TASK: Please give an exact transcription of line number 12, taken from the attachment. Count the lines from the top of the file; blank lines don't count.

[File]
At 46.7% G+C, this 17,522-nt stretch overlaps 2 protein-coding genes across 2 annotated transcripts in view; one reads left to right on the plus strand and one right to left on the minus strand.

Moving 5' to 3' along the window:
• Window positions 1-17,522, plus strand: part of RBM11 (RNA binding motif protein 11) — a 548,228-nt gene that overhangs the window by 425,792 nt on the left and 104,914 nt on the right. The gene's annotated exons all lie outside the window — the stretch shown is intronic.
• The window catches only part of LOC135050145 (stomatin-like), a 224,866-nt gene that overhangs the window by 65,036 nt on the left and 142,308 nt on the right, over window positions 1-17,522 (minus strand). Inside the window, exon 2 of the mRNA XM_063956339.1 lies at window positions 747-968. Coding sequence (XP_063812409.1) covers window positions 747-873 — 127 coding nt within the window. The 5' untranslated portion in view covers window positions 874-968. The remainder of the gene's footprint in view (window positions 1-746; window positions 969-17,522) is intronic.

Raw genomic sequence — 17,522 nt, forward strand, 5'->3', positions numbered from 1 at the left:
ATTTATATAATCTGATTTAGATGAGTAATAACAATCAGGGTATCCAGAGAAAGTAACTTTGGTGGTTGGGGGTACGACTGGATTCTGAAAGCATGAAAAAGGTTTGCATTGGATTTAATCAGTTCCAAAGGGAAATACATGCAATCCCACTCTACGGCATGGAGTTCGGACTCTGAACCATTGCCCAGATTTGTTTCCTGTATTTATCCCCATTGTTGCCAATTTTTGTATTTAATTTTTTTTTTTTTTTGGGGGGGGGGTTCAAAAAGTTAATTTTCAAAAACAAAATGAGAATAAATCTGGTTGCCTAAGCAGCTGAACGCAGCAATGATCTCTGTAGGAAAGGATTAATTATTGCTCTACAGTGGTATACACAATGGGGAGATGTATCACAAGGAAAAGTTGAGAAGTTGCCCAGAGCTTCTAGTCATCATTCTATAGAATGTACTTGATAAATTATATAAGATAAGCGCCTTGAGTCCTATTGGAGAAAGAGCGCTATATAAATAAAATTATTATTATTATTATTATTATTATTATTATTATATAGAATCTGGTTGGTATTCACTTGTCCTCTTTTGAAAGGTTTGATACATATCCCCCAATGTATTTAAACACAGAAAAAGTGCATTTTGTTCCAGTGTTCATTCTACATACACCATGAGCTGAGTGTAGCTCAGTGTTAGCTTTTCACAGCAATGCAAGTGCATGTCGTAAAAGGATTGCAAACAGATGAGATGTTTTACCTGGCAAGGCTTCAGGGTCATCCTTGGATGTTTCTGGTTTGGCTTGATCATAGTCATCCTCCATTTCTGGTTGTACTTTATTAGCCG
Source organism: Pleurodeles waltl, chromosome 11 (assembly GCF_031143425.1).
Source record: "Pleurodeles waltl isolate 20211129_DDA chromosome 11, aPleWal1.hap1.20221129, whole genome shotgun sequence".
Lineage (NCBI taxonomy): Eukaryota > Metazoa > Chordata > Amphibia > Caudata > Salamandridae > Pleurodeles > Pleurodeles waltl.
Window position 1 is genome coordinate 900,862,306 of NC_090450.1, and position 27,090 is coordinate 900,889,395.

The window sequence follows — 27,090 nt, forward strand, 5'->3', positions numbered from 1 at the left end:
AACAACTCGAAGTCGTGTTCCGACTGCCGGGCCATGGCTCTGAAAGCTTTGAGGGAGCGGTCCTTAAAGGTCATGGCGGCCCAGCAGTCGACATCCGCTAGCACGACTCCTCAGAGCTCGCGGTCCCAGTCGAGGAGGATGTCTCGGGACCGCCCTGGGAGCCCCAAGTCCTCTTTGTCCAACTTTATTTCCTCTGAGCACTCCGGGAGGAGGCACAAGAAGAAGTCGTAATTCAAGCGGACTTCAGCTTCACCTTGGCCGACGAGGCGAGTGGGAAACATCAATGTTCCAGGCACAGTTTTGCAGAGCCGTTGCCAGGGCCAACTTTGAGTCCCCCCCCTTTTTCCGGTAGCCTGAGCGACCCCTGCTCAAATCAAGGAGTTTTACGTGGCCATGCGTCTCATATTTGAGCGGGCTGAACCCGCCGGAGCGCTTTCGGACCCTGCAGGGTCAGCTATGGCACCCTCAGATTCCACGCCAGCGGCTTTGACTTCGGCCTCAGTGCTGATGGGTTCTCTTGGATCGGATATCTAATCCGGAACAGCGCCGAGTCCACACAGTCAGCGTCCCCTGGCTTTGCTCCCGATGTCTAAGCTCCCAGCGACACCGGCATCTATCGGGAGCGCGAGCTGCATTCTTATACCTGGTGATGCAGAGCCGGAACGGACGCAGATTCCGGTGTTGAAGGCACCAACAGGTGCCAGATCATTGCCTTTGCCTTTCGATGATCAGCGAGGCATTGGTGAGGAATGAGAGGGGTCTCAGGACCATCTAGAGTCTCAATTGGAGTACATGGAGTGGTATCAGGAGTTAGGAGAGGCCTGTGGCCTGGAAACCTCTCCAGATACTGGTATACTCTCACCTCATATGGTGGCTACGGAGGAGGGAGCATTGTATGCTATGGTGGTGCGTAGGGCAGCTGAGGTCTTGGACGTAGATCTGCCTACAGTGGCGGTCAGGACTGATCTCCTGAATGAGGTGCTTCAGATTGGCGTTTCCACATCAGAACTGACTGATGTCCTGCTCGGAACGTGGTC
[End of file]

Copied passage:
AACAACTCGAAGTCGTGTTCCGACTGCCGGGCCATGGCTCTGAAAGCTTTGAGGGAGCGGTCCTTAAAGGTCATGGCGGCCCAGCAGTCGACATCCGCTAGCACGACTCCTCAGAGCTCGCGGTCCCAGTCGAGGAGGATGTCTCGGGACCGCCCTGGGAGCCCCAAGTCCTCTTTGTCCAACTTTATTTCCTCTGAGCACTCCGGGAGGAGGCACAAGAAGAAGTCGTAATTCAAGCGGACTTCAGCTTCACCTTGGCCGACGAGGCGAGTGGGAAACATCAATGTTCCAGGCACAGTTTTGCAGAGCCGTTGCCAGGGCCAACTTTGAGTCCCCCCCCTTTTTCCGGTAGCCTGAGCGACCCCTGCTCAAATCAAGGAGTTTTACGTGGCCATGCGTCTCATATTTGAGCGGGCTGAACCCGCCGGAGCGCTTTCGGACCCTGCAGGGTCAGCTATGGCACCCTCAGATTCCACGCCAGCGGCTTTGACTTCGGCCTCAGTGCTGATGGGTTCTCTTGGATCGGATATCTAATCCGGAACAGCGCCGAGTCCACACAGTCAGCGTCCCCTGGCTTTGCTCCCGATGTCTAAGCTCCCAGCGACACCGGCATCTATCGGGAGCGCGAGCTGCATTCTTATACCTGGTGATGCAGAGCCGGAACGGACGCAGATTCCGGTGTTGAAGGCACCAACAGGTGCCAGATCATTGCCTTTGCCTTTCGATGATCAGCGAGGCATTGGTGAGGAATGAGAGGGGTCTCAGGACCATCTAGAGTCTCAATTGGAGTACATGGAGTGGTATCAGGAGTTAGGAGAGGCCTGTGGCCTGGAAACCTCTCCAGATACTGGTATACTCTCACCTCATATGGTGGCTACGGAGGAGGGAGCATTGTATGCTATGGTGGTGCGTAGGGCAGCTGAGGTCTTGGACGTAGATCTGCCTACAGTGGCGGTCAGGACTGATCTCCTGAATGAGGTGCTTCAGATTGGCGTTTCCACATCAGAACTGACTGATGTCCTGCTCGGAACGTGGTC